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Are the Banks Running America?45:16
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 Chief executives of major U.S. banks leave the White House on Friday, March 27, 2009, after a meeting with President Barack Obama. From left: Wells Fargo CEO John Stumpf; Morgan Stanley CEO John Mack; US Bank CEO Richard Davis; and Bank of America CEO Kenneth Lewis. (AP)
Chief executives of major U.S. banks leave the White House on Friday, March 27, 2009, after a meeting with President Barack Obama. From left: Wells Fargo CEO John Stumpf; Morgan Stanley CEO John Mack; US Bank CEO Richard Davis; and Bank of America CEO Kenneth Lewis. (AP)

The reason, he says, is that a financial elite has quietly taken over this country and its assumptions — sewn up power, he charges, as surely as in any banana republic — and barred the way to real change.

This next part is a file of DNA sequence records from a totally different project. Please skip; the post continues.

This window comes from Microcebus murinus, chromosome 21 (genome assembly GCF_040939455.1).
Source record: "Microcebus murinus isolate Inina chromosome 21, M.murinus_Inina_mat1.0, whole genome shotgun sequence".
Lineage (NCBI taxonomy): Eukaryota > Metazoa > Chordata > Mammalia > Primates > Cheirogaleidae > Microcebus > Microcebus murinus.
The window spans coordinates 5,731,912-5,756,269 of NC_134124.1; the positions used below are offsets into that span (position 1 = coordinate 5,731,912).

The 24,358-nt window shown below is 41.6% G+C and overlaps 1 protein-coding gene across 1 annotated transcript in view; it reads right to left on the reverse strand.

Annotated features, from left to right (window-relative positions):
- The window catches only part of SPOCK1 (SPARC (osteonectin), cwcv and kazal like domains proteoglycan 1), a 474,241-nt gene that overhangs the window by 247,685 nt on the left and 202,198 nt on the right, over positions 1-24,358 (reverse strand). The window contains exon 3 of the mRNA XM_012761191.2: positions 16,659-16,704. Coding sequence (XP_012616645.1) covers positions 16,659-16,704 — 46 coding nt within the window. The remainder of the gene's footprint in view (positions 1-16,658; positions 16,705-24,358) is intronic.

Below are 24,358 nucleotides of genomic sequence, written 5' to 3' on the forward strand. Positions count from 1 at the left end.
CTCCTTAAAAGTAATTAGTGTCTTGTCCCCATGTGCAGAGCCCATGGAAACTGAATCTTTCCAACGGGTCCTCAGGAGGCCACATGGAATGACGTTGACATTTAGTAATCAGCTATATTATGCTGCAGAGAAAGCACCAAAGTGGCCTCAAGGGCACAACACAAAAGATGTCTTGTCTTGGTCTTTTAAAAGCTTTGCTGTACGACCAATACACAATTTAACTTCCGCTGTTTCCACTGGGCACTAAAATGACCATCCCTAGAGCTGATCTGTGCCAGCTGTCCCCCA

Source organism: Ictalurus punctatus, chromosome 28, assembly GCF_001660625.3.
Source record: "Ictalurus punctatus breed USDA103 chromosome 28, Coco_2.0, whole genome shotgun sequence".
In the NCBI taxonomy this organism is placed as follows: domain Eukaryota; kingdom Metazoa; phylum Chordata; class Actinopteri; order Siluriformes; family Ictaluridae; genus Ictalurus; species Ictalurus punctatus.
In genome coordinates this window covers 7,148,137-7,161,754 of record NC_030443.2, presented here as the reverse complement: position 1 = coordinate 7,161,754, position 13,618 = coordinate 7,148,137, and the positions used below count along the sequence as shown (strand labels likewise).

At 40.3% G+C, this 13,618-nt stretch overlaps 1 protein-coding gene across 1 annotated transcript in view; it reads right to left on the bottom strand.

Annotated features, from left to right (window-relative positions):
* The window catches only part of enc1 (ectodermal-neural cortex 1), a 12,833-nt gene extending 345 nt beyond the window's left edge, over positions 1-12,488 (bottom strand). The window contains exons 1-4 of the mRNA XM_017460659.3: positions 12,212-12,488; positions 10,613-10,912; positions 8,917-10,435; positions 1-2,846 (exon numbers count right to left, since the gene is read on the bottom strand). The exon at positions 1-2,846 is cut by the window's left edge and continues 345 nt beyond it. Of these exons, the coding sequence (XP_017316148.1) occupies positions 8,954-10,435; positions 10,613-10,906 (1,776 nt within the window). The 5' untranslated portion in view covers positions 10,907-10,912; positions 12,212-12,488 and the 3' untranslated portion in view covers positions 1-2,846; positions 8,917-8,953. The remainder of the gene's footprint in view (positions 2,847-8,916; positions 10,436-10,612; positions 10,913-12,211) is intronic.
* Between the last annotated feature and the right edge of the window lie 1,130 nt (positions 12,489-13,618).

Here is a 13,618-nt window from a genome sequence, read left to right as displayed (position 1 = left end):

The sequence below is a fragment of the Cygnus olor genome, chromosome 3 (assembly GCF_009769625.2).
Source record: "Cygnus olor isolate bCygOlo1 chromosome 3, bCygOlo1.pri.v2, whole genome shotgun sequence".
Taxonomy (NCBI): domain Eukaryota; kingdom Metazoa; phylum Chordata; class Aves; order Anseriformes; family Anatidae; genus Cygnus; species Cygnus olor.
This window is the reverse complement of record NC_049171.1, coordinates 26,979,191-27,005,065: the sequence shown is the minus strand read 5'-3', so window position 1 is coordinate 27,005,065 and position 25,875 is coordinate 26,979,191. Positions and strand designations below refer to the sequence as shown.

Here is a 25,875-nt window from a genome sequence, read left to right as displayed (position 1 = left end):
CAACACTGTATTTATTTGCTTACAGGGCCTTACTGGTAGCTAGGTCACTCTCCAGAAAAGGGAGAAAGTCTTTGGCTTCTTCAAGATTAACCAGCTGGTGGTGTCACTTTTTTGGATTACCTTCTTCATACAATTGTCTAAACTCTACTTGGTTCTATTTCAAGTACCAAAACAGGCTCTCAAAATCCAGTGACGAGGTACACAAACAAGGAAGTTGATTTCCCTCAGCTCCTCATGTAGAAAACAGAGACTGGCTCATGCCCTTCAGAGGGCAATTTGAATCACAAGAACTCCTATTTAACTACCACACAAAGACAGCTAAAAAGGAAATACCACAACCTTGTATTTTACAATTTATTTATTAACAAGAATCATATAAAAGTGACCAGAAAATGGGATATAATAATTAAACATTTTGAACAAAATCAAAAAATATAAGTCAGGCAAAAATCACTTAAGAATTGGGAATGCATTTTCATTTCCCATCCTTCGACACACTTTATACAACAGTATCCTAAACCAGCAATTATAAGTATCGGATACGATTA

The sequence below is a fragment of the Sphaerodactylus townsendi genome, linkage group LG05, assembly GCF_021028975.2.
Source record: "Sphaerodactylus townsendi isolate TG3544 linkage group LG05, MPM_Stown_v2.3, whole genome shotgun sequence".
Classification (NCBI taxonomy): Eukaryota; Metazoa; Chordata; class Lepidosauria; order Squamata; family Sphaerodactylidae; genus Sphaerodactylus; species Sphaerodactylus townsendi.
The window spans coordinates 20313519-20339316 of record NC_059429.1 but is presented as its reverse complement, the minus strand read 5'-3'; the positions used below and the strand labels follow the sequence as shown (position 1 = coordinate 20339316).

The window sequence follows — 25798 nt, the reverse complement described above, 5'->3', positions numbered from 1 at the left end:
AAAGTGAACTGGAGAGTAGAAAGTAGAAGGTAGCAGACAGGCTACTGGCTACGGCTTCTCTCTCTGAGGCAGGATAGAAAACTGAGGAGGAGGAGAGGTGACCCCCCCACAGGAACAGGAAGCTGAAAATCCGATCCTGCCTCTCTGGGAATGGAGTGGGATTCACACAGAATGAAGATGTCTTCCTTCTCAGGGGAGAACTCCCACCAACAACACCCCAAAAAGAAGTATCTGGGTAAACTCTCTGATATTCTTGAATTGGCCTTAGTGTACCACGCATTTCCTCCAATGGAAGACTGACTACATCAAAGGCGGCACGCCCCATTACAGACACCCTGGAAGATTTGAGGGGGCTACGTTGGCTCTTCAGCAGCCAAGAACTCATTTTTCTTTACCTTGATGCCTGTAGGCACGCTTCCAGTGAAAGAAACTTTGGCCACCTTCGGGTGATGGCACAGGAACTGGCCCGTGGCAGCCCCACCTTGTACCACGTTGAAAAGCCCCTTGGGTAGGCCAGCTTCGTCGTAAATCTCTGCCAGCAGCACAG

These are hot words from a top scholar and economist.

This hour, On Point: Simon Johnson on where we stand now in the economic crisis, and why.

You can join the conversation. Does Johnson’s analysis sound over-the-top to you? Just right? Are we taking the right steps to reset the American economy? Does the U.S. really deserve the label “banana republic”?Guest:

Joining us from Washington is Simon Johnson, professor at MIT's Sloan School of Management. Former chief economist at the International Monetary Fund, he's now a senior fellow at the Peterson Institute for International Economics. His new article in The Atlantic, "The Quiet Coup," argues that "the finance industry has effectively captured our government — a state of affairs that more typically describes emerging markets." He co-founded the widely read blog The Baseline Scenario, where you can read his latest commentary.

This program aired on March 31, 2009.

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